2000. In the first week of January, I discover that I am not going blind after all. Instead, the screen is dying on the laptop I have used since grad school. The purchase of a new desktop unit brings the internet into my home for the first time, and with it, an avalanche of Amazon parcels. Manga Max magazine is shut down in July, two days before I receive a Japan Festival Award for editing it. I write six episodes of Halcyon Sun, and briefly work on an IMAX movie project that falls at the first hurdle. Then, I’m hired to storyline and then co-script a console game that has been part-funded by a crazy arms manufacturer.
2001. The mad game is cancelled, apparently because of 9/11. By this time I am already working on another console project, writing three new “episodes” for a much-loved sci-fi franchise. It is only after the voices are all recorded, with the original cast, that the manufacturers decide to pull the plug. Something to do with the game being a stupid idea in the first place. All this gaming money gets funnelled into the Anime Encyclopedia, which eventually breaks even for me in 2007. I love working on that book so much that I look forward to getting out of bed every morning (a condition regularly repeated over the following years — I really do love my job). My first trip to America: Atlanta, for the book launch.
2002. Having superb fun working on the Dorama Encyclopedia. I am a presenter on the Sci Fi channel’s bizarre and mercifully forgotten Saiko Exciting, which first involves me reading the anime news, and later speed-translating and performing modern pop classics into Mandarin. I am offered the editorship of Newtype USA seven times, but decline because I have just got my dream job: a publisher has commissioned my obsession of many years, Pirate King. First DVD commentary, for Appleseed; I’ve since done many more for Manga Entertainment, Momentum Pictures, Artsmagic and ADV Films. Consultant on the first season of the TV series Japanorama. Film festivals in Italy and Norway.
2003. Working for a famous toy company on the “story” that will accompany their new line of toys. Fantastic fun, and very educational. Back to Japan for the first time in years, Kyoto and Tokyo; Dallas for another anime convention, and Turku, Finland. Writing the Highwaymen novelisation, and a whole rack of Big Finish scripts, including Judge Dredd, Strontium Dog, and Sympathy for the Devil. Start learning Finnish, because life’s not difficult enough.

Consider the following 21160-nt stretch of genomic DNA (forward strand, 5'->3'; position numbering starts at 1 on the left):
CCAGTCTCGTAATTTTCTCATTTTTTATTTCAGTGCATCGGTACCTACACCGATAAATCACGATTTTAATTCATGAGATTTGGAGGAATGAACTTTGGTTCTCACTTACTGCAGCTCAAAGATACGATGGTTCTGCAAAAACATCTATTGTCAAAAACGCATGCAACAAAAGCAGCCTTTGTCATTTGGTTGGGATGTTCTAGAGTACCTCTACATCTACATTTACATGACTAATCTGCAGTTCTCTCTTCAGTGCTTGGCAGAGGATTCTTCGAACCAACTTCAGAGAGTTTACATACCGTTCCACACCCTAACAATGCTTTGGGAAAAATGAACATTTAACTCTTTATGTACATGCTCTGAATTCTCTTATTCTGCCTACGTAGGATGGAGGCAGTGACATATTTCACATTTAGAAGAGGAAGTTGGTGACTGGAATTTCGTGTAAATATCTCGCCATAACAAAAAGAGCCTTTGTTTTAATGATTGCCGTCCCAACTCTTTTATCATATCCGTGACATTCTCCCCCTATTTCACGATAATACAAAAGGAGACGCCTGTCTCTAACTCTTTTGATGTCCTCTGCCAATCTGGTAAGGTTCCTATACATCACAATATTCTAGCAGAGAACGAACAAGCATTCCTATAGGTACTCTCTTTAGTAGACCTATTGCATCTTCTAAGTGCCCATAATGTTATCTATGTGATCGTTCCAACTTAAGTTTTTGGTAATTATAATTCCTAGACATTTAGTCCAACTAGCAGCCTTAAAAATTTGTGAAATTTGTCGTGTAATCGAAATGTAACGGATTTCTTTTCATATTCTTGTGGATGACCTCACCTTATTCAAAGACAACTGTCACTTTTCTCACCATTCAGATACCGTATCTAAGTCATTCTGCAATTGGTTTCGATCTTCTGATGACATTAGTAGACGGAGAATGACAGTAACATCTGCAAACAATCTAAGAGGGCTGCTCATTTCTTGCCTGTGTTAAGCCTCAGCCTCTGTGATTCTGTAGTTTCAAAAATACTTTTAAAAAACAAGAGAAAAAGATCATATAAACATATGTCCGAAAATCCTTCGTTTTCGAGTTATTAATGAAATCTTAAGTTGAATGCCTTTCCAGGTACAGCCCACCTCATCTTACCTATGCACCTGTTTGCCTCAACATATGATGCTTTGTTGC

2004. Sign a deal to write a book a year about China ahead of the Beijing Olympics. This year, Confucius: A Biography. Back to Atlanta for another anime convention. Buy half a flat in London.
2005. A Brief History of the Vikings presents a fantastic excuse to poke around old sagas for a few months. Present my History of Japanese Animation lecture series at the Worldcon in Scotland, and later sell it as a series of magazine articles. I also write a massive 12-part History of Manga for Neo magazine. Start writing the Manga Snapshot column, which is still running five years later. Publication, somewhat late, of my novel Ruthless.
2006. The First Emperor of China. Off to Xi’an and Beijing. A new edition of the Anime Encyclopedia. Consultant for The South Bank Show on anime, although I am largely ignored. Write the novella Cheating the Reaper.
2007. Got married — honeymoon in Estonia after Mrs Clements vetoed Georgia. Wu. Not a book title that is easy to bring up on search engines, although you can hear me doing a great interview about it here on Radio Four. Before it’s even published, there are excited feelers from a TV company, which hires me to work on the outline of a 16-episode drama series based on the early Tang dynasty. Nothing comes of it, although I do spend the money going to Japan to get materials for another book: Nagasaki and the Amakusa archipelago.
2008. Beijing: The Biography of a City is published. But my next book, Christ’s Samurai, is left in limbo when Sutton Publishing can no longer afford to pay for it. Luckily, Haus Publishing has decided it wants a massive multi-volume history of the Paris Peace Conference, and has me writing the biographies of the Chinese and Japanese representatives. Big Finish scripts for Highlander and Doctor Who. Titan Books ask me to start this blog.
2009. Switzerland for the Locarno Film Festival. Back to Japan for a month getting materials for three new book projects. Then Shanghai, Sydney, Melbourne, Honolulu, San Francisco, Vancouver and New York on the way home. Mannerheim: President, Soldier, Spy is a Christmas bestseller… in Finland, although it goes down a storm at the launch in London’s Finnish Institute. Big Finish scripts for Robin Hood, Judge Dredd and Doctor Who. My collected articles and speeches appear as Schoolgirl Milky Crisis. I am rendered poor as a church mouse by an exploding boiler.